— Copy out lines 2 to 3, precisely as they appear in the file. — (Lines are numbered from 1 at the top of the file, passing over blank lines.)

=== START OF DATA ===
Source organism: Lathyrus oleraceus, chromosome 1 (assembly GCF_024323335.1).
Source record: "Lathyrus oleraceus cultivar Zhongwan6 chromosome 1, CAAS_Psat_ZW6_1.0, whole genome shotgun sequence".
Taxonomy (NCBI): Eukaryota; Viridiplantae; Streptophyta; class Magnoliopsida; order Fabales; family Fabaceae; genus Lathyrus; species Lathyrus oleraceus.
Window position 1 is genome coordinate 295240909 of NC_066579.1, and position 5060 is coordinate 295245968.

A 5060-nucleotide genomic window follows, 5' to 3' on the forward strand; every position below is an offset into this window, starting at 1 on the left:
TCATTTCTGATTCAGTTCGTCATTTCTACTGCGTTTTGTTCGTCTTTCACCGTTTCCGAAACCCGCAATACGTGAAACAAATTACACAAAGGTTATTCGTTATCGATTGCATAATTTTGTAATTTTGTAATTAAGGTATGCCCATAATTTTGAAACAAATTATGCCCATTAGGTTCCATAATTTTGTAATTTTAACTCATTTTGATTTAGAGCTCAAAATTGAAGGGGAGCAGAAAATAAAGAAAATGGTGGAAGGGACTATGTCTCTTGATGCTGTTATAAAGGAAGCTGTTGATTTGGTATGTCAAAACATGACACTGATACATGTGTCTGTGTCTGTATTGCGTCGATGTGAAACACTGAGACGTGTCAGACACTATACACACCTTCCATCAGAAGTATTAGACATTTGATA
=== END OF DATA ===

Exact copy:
Source record: "Lathyrus oleraceus cultivar Zhongwan6 chromosome 1, CAAS_Psat_ZW6_1.0, whole genome shotgun sequence".
Taxonomy (NCBI): Eukaryota; Viridiplantae; Streptophyta; class Magnoliopsida; order Fabales; family Fabaceae; genus Lathyrus; species Lathyrus oleraceus.